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|Died||December 28, 1866(aged 72)|
|Known for||Supporting Karl Marx|
Lion Philips (29 October 1794 – 28 December 1866) was a Dutch tobacco merchant. He is the grandfather of Gerard and Anton Philips of Philips Electronics, and was an important financial supporter of Karl Marx.
Early life and family
Lion Philips was born in Zaltbommel, Netherlands. His parents were Benjamin Philips and Lea Hartog, who moved there from Veenendaal. He was the eldest of nine children; seven boys and two girls. Among his siblings, only he chose to stay in Zaltbommel; the others spread across the world to benefit their business.
Lion married Sophie Pressburg from Nijmegen. Sophie's sister Henriëtte married German lawyer Heinrich Marx and was the mother of Karl Marx. Sophie and Lion had nine children, including August Philips, who was a lawyer and dean of the Amsterdam Bar Association; and banker Frederik Philips who, together with his son Gerard Philips, established the Philips Electronics Company, the first Dutch incandescent light company, in 1891. Gerard's younger brother Anton joined the company in 1912.
In 1815, Lion and a partner, Gerlacus Ribbius Peletier, started a tobacco company, "The Unicorn". The successors of this company remained active in the tobacco trade until the second half of the twentieth century. In addition to trading tobacco, the Philips pursued other businesses, including a blanket factory, which later burned down. At the time of his death in 1866, his capital was estimated at around NLG 189,000.
The Philips family was of Jewish origin. Lion Philips and his father Benjamin joined the Dutch Reformed Church on 1 February 1826 with their respective families. Full Jewish emancipation had been in place in the Netherlands since 1796, eliminating trade and other obstacles to the faith.
Marx and Philips had a close relationship; Marx regularly stayed with the Philips family in Nijmegen and later in Zaltbommel. Seven letters to Marx and seven to Philips are known. These letters cover issues ranging from the American Civil War to the invention of electricity. One of the main reasons for the strong involvement was money. Philips was Marx's main sponsor and the business mediator between him and Henriëtte Pressburg. This was necessary, because the relationship between Marx and his mother was poor, Marx writing: "I have fallen out with my family and, as long as my mother lives, I have no right to my inheritance". As a result, Philips granted Marx allowances, first from the legacy of Heinrich Marx, then as advances on the legacy of Henriëtte.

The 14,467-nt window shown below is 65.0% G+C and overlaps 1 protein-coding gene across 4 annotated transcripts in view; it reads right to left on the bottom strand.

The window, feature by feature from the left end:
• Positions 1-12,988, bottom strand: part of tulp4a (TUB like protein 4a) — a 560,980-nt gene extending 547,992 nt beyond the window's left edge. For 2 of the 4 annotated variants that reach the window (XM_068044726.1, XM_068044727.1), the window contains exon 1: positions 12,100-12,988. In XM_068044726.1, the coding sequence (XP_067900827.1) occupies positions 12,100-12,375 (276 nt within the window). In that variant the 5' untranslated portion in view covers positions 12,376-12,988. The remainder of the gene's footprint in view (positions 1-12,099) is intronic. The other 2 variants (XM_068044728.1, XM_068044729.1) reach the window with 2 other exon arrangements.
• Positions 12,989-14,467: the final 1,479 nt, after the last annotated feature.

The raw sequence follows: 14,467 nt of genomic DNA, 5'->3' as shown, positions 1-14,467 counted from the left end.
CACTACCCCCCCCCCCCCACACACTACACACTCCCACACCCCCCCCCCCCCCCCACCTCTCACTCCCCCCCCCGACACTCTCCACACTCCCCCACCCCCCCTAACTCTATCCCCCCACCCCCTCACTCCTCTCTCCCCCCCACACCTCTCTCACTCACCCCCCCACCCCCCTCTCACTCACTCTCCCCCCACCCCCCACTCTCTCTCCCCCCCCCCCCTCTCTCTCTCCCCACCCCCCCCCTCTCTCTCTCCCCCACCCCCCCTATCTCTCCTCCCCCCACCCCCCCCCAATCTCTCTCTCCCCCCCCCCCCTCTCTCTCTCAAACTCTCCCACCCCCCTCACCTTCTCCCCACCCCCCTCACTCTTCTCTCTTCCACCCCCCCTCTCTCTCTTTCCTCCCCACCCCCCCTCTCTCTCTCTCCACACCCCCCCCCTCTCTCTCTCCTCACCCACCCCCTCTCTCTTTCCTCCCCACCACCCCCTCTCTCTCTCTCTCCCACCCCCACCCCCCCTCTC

After Henriëtte's death in 1863, Lion, who was named one of her executors, paid what remained after Karl's inheritance: seven thousand guilders, a considerable sum. In addition, Philips occasionally offered extras: "I initially extorted £160 pounds from my uncle so that we could pay off most of our debts," Marx writes to Friedrich Engels on 7 May 1861.
Marx found 'a hospitable home' with Lion Philips and his family. In addition, he was able to "conduct intellectual discussions with open-minded, liberal ubiquists".
- A. Heerding The history of N.V. Philips' gloeilampenfabrieken Volume 1 The origin of the Dutch incandescent lamp industry translated by Derek Jordon
- A. Heerding The history of N.V. Philips' gloeilampenfabrieken Volume 2: A company of many parts translated by Derek Jordon
- I.J. Blanken The history of N.V. Philips' gloeilampenfabrieken The development of N.V. Philips' Gloeilampenfabrieken into a major electrical group Volume 3 translated by C. Pettiward
- I.J. Blanken The history of N.V. Philips' gloeilampenfabrieken Under German rule Volume 4 translated by C. Pettiward
- Werner Blumenberg : "Ein unbekanntes Kapitel aus Marx 'Leben. Briefe an die holländischen Verwandten . In: International Review of Social History, 1, 1956, No. 1, S. 54-111
- The Netherlands Patriciaat . Bd. 50, The Hague 1964, S. 330-343
- Heinz Monz: Der Erbteilungsvertraag Henriette Marx . In: De Antiquaar, Hilversum 1971, II. Jg., S. 6 ff
- Heinz Monz: Karl Marx. Ground layers zu Leben und Werk . NCO-Verlag, Trier 1973
- Manfred Schöncke: Karl and Heinrich Marx and ihre Geschwister . Köln 1993 ISBN 3-89144-185-1
- Jan Gielkens: " If only I were in Bommel again": Karl Marx and his Dutch relatives: a family history in documents / delivered and collected. . Amsterdam 1997 ISBN 90-6861-099-6
- Jan Gielkens: Karl Marx und seine niederländischen Verwandten. Eine kommentierte Quellenedition . Trier 1999 [vielmehr April 2000] (= Scriptures from the Karl-Marx-Haus 50) ISBN 3-86077-845-5
- Izumi Omura ua (Hrsg.): Marx privat family - Die Foto- und Fragebogen-Alben von Marx 'Laura and Jenny - Eine kommentierte Faksimileausgabe. Akademie Verlag, Berlin 2005. ISBN 3-05-004118-8
- Klaus (1 January 2008). "WESTDEUTSCHE GESELLSCHAFT FÜR FAMILIENKUNDE e.V. SITZ KÖLN - Bezirksgruppe Krefeld (A walk through Nijmegen: A communist and founders of Philips have same roots. West German Family Research Society, Krefeld Journal nr 23, 1.1.2008)" (PDF). Retrieved 19 November 2017.
- "Letters: Marx-Engels Correspondence 1864". marxists.catbull.com. Retrieved 2019-04-24.
- "Family tree of Lion Philips". Geneanet. Retrieved 2019-04-24.
- Antony Anderson. "Review: Bright lights in the Netherlands / Review of 'The History of NV Philips' Gloeilampenfabriken; The Origin of the Dutch Incandescent Lamp Industry (Vol 1 and Vol 2)' by A. Heerding". New Scientist. Retrieved 26 June 2019.
- A Heering Translated by Derek S. Jordan The History of N. V. Philips' Gloeilampenfabrieken. Volume 1:The Origin of the Dutch Incandescent Lamp Industry Cambridge University Press 1986
- A Heering Translated by Derek S.Jordan The History of N. V. Philips' Gloeilampenfabrieken: Volume 2, A Company of Many Parts Cambridge University Press 1989
- Karl Marx to Arnold Ruge, 25 January 1843. Marx-Engels-Werke. Vol 27, p. 415.
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